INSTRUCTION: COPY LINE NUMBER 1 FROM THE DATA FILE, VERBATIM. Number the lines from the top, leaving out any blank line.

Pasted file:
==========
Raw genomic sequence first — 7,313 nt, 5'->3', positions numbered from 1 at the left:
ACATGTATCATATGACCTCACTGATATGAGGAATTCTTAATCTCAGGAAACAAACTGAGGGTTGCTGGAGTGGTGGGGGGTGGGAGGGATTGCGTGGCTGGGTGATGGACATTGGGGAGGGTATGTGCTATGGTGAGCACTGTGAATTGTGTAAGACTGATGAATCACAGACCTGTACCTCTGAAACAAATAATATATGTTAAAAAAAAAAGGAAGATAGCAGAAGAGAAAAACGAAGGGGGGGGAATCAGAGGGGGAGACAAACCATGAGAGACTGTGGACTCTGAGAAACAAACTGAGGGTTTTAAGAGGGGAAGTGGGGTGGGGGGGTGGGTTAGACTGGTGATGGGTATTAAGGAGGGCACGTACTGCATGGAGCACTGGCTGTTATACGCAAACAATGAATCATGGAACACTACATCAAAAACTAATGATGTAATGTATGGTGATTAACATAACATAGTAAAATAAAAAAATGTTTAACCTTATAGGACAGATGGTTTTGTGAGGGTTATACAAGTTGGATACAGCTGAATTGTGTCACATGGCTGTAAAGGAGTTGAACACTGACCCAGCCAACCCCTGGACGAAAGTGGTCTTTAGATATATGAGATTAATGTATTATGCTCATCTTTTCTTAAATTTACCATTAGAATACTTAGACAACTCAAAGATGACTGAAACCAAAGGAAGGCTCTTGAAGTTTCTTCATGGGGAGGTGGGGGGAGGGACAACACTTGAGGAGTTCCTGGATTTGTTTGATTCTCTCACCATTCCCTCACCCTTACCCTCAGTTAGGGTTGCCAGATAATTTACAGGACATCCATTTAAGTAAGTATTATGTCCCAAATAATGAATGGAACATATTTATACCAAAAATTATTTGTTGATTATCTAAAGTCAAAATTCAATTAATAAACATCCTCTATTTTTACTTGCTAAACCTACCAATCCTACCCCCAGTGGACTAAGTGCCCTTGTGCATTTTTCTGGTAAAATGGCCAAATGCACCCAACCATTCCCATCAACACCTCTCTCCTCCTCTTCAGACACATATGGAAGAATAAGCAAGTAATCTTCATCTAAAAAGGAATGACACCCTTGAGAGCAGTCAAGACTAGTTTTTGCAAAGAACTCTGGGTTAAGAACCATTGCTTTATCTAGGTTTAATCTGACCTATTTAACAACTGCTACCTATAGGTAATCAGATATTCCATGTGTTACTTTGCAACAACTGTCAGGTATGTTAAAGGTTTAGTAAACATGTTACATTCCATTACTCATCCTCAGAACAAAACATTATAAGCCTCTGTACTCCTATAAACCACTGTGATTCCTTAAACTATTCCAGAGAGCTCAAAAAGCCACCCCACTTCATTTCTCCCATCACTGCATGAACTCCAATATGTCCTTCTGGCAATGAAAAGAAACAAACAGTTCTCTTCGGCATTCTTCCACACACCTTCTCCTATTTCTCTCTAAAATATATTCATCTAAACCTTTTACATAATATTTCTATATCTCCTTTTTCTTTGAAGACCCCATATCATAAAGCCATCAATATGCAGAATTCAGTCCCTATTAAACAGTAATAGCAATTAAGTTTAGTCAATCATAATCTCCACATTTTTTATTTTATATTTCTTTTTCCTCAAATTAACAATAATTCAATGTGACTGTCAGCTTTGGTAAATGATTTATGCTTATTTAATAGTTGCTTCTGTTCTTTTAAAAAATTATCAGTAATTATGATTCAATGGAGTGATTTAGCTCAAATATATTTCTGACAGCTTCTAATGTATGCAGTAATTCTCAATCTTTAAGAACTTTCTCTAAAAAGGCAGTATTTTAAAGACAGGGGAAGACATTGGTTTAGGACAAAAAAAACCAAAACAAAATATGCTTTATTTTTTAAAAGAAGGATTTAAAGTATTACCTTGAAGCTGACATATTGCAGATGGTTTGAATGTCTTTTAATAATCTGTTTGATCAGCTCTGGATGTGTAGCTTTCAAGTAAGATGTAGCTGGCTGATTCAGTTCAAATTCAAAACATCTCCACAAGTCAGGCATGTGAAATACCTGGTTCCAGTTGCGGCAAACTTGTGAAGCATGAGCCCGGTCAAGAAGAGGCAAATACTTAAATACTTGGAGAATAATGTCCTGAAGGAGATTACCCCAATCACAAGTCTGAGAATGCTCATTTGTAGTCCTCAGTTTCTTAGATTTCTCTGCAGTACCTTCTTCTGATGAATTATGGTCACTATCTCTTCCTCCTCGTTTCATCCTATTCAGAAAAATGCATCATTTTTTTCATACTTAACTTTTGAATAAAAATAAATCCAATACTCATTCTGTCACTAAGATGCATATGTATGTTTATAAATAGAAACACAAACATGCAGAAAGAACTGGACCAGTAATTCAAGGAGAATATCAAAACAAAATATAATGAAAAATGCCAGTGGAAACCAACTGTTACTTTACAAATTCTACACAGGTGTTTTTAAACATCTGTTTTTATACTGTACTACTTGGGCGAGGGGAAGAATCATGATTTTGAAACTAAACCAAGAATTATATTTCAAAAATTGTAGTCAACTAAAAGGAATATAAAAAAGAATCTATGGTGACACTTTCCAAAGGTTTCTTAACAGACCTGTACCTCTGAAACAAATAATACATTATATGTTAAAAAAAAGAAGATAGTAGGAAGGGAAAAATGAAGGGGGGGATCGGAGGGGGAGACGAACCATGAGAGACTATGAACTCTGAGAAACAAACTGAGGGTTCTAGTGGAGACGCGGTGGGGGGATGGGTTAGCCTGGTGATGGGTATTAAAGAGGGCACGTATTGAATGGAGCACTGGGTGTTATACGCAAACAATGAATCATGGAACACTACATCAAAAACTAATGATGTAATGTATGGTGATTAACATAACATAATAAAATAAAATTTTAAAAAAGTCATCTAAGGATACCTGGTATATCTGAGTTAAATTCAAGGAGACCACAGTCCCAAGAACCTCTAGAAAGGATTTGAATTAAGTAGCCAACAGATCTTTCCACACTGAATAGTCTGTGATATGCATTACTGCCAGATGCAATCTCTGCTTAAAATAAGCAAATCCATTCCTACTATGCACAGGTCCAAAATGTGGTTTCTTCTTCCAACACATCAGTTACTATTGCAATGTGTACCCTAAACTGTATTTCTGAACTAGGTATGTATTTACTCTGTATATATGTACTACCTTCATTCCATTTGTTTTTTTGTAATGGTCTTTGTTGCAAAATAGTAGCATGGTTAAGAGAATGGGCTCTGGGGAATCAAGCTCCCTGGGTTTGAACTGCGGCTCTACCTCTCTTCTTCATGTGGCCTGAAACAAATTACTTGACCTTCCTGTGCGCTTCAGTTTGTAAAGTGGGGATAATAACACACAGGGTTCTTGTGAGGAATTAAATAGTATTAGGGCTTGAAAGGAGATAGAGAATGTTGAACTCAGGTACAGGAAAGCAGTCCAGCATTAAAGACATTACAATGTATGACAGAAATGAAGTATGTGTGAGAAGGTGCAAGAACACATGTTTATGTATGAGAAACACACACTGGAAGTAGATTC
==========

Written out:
Raw genomic sequence first — 7,313 nt, 5'->3', positions numbered from 1 at the left: